There is a conflict of interest here. It is not a financial conflict of interest, because Hoani is not involved in the tendering company and is not financially dependent on his brother-in-law. But the family connection to the company is a reasonably close one, and the decision to be made by the DHB directly relates to the company. Hoani is likely to have feelings of loyalty to his brother-in-law (or at least this would be a likely perception).

Hoani should tell his manager about his personal connection to the tendering company, and the manager should get someone else to manage this tender process. It might also be prudent to take steps to ensure that Hoani does not have access to information about the other tenders or any confidential information about this tender process.

It matters that Hoani's relative has an important role at the tendering company. The approach might be different if the relative was in a much more junior position and was not personally involved in the company's tender, especially if the company was a large one. The approach might also be different if the person involved was a distant relative whom Hoani had met only a few times in his life. Assessing the closeness of a personal connection to someone (or the appearance of such closeness) requires careful judgement.

Scenario 3: Employment of a relative

Stephanie is the principal of a secondary school in a small town. She takes a leading role in hiring staff.

A vacancy has arisen for the position of finance manager and Stephanie's husband is interested in applying for the position.

Stephanie has a conflict of interest here. The school needs to employ staff on merit, and must avoid perceptions of undue influence or preferential treatment in appointment decisions.

Stephanie needs to tell the chairperson of the school's board of trustees about the situation. The board should ensure that this appointment process is handled entirely by others, and that Stephanie has no involvement in the process. Because of Stephanie's own position, the board needs to take extra care to ensure that the process is truly transparent and competitive, so that all suitably qualified people are able to apply and be fairly considered, and that there can be no reasonable suggestion that Stephanie might have influenced the decision from behind the scenes.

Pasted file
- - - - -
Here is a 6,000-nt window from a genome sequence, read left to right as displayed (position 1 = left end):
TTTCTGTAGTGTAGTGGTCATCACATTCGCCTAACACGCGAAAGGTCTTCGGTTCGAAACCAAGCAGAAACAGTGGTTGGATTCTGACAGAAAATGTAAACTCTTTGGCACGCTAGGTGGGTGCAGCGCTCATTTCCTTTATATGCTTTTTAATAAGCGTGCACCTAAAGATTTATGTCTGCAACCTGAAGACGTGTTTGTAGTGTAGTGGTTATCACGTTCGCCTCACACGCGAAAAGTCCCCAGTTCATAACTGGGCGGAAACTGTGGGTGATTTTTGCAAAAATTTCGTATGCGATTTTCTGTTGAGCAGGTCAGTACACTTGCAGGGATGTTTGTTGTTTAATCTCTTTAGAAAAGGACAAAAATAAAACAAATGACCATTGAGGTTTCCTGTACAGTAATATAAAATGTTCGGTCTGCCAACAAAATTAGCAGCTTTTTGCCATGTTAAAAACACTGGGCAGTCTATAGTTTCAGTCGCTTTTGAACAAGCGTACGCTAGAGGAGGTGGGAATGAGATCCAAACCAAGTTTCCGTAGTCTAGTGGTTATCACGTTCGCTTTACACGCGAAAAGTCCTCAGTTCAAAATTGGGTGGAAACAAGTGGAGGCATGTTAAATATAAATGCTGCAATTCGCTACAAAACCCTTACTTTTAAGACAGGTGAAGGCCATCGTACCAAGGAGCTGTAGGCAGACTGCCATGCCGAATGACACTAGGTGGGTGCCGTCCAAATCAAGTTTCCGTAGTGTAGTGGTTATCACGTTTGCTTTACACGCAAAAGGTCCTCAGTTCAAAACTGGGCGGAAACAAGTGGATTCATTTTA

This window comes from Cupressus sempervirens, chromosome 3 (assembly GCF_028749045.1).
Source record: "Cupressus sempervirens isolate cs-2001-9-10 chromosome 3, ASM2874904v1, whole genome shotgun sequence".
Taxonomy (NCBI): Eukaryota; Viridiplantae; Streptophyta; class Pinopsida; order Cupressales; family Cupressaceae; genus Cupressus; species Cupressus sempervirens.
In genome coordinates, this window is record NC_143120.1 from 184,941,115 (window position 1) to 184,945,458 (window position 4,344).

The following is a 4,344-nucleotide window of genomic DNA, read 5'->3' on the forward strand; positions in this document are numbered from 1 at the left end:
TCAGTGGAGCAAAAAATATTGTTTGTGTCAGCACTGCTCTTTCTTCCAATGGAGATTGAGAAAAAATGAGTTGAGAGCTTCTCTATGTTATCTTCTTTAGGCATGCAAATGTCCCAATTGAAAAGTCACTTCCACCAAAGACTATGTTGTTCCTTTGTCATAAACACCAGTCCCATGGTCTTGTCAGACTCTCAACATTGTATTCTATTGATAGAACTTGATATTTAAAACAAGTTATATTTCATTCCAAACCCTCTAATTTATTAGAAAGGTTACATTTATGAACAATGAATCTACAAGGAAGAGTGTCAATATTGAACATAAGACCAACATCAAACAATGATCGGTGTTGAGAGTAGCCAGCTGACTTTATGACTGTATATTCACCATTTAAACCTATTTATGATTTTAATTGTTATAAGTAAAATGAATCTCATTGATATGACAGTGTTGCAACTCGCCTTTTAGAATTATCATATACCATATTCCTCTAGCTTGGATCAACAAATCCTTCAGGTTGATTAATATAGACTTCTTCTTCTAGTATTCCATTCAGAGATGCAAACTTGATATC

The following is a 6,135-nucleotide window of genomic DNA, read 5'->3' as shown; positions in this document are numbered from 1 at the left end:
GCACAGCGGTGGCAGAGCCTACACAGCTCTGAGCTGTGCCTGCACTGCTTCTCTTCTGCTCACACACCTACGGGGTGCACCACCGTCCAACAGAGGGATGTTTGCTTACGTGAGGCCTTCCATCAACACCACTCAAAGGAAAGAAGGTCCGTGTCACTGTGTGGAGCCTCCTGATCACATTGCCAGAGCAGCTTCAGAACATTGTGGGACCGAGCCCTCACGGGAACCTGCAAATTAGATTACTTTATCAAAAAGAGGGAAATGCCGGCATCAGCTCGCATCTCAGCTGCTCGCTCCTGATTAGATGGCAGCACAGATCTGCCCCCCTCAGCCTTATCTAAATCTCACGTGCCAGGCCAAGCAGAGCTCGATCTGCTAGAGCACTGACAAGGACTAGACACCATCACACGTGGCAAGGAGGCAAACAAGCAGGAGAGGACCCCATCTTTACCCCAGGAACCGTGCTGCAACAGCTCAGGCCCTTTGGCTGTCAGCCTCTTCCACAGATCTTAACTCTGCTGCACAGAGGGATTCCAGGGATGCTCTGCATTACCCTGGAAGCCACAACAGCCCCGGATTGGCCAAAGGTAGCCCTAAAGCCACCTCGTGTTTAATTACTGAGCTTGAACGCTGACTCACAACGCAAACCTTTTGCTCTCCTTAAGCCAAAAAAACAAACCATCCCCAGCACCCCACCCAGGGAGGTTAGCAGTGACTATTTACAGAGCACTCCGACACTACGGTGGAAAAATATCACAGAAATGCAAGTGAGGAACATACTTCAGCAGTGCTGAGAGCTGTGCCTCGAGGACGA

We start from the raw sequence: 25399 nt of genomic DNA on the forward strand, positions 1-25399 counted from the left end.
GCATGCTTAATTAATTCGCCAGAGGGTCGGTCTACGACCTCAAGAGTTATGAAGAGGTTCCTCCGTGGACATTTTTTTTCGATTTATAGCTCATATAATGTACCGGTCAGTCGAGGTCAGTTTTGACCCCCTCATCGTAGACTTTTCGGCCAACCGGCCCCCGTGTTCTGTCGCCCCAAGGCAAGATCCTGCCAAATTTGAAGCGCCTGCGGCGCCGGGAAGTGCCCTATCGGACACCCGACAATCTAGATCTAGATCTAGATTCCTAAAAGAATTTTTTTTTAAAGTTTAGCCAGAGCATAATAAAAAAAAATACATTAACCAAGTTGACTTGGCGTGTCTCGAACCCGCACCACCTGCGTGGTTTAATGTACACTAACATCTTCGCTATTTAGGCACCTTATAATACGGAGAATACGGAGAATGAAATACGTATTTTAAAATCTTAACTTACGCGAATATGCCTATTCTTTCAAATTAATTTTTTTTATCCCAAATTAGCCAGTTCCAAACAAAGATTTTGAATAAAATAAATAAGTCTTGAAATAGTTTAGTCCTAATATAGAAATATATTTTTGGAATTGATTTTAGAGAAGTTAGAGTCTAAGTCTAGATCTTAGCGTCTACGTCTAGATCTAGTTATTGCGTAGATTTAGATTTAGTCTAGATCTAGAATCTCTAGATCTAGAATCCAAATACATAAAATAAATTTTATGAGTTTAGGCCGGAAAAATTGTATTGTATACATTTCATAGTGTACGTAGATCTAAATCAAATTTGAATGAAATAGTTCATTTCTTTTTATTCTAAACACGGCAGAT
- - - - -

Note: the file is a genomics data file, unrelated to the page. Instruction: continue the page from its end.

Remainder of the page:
But managing the appointment is not the only type of conflict of interest that needs to be considered carefully by the school. Issues are also likely to arise in the ongoing working relationship, where there are matters that directly affect or involve both Stephanie and her husband.

It is a fact of life that there will be times when two people who are related – or who are in a personal relationship – will work for the same organisation. That is not usually improper in itself. Indeed, it would often be wrong for someone to be disadvantaged simply because of who they are related to, especially in a large organisation where the two people do not work closely together each day.

However, sometimes – and depending on the nature of the position – appointing someone who is a relative could cause difficulties, even where a fair process has been followed. This is because it can create a risk of a lack of independence, rigour, and professionalism in ongoing decision-making. In a public organisation, it would usually be unwise for relatives to hold two of the most senior positions, or to hold positions that are in a direct reporting relationship.

In Stephanie's husband's situation, the school's board should consider whether it would be able to manage the frequent and significant conflicts of interest that would be likely to arise if Stephanie's husband were to be appointed. The two roles are senior ones and likely to involve a direct reporting relationship (or at least a lot of working closely together on managing the school's finances).